On Saturday, Russian prosecutors said they had found evidence of "purposeful provocation of violence by natives to the North Caucasus" which resulted in the beating of five Muscovites.  Police say they are still looking for at least one other person who they say took part in the December 5 violence.

37 people were killed and 368 injured in racist attacks in 2010, according to the Moscow based SOVA analytical center.

You May Like

Photogallery Oxfam: Ebola Could Be 'Disaster of Our Generation'

Meanwhile, Fidel Castro, the former leader of Cuba, says the Caribbean island nation will 'gladly cooperate' with the US in the fight against Ebola in West Africa More

Multimedia Kobani Fighting Sends 400,000 Refugees to Turkey

Refugees receive help from Turkish authorities and individuals, but say much more is needed More

India’s Ruling Nationalist Party Makes Gains in Regional Elections

Bharatiya Janata Party’s huge margin over its rivals puts it on course to form governments in the northern Haryana and western Maharashtra states More

This forum has been closed.
Comments
     
There are no comments in this forum. Be first and add one

Featured Videos

Your JavaScript is turned off or you have an old version of Adobe's Flash Player. Get the latest Flash player.
Exclusive: American Joins Kurds' Anti-IS Fighti
X
Zana Omer
October 18, 2014 6:37 PM
The United States and other Western nations have expressed alarm about their citizens joining Islamic State forces in Syria and Iraq. In a rare counterpoint to the phenomenon, an American has taken up arms with the militants' Syrian Kurdish opponents. Elizabeth Arrott has more in this exclusive profile by VOA Kurdish reporter Zana Omer in Ras al Ayn, Syria.
Video

Video Exclusive: American Joins Kurds' Anti-IS Fight

The United States and other Western nations have expressed alarm about their citizens joining Islamic State forces in Syria and Iraq. In a rare counterpoint to the phenomenon, an American has taken up arms with the militants' Syrian Kurdish opponents. Elizabeth Arrott has more in this exclusive profile by VOA Kurdish reporter Zana Omer in Ras al Ayn, Syria.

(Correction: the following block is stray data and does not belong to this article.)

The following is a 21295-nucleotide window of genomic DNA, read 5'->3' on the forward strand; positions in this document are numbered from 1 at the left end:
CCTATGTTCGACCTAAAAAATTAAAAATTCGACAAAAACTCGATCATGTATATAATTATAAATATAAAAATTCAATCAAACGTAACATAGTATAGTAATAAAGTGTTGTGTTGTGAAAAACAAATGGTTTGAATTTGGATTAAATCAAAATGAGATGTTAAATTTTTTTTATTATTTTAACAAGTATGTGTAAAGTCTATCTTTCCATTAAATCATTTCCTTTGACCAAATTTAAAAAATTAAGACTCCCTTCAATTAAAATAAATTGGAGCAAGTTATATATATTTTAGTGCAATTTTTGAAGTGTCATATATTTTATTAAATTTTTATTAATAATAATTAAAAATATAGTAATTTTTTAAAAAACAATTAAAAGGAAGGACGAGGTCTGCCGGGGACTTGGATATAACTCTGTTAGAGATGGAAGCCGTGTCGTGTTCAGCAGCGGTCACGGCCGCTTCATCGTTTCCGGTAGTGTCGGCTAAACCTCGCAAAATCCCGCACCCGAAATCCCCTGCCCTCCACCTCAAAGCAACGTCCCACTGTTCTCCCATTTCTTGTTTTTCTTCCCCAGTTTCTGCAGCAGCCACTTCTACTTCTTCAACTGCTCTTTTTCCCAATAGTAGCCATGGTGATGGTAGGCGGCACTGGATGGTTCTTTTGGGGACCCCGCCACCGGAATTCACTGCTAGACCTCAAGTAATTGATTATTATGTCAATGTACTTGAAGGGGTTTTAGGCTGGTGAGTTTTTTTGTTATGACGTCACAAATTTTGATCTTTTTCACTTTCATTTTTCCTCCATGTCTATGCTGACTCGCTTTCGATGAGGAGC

Video

Video South Korea Confronts Violence Within Military Ranks

Every able-bodied South Korean male between 18 and 35 must serve for 21 to 36 months in the country’s armed forces, depending upon the specific branch. For many, service is a rite of passage to manhood. But there are growing concerns that bullying and violence come along with the tradition. Reporter Jason Strother has more from Seoul.
Video

Video Comanche People Maintain Pride in Their Heritage

The Comanche (Indian nation) once were called the “Lords of the Plains,” with an empire that included half the land area of current day Texas, large parts of Oklahoma, New Mexico, Kansas and Colorado.The fierceness and battle prowess of these warriors on horseback delayed the settlement of most of West Texas for four decades. VOA’s Greg Flakus reports from Lawton, Oklahoma, that while their warrior days are over, the 15,000 members of the Comanche Nation remain a proud people.
Video

Video Turkey Campus Attacks Raise Islamic Radicalization Fears

Concerns are growing in Turkey of Islamic radicalization at some universities, after clashes between supporters of the jihadist group Islamic State (IS) or ISIS, and those opposed to the extremists. Pro-jihadist literature is on sale openly on the streets of Istanbul. Critics accuse the government of turning a blind eye to radicalism at home, while Kurds accuse the president of supporting IS - a charge strongly denied. Henry Ridgwell reports from London.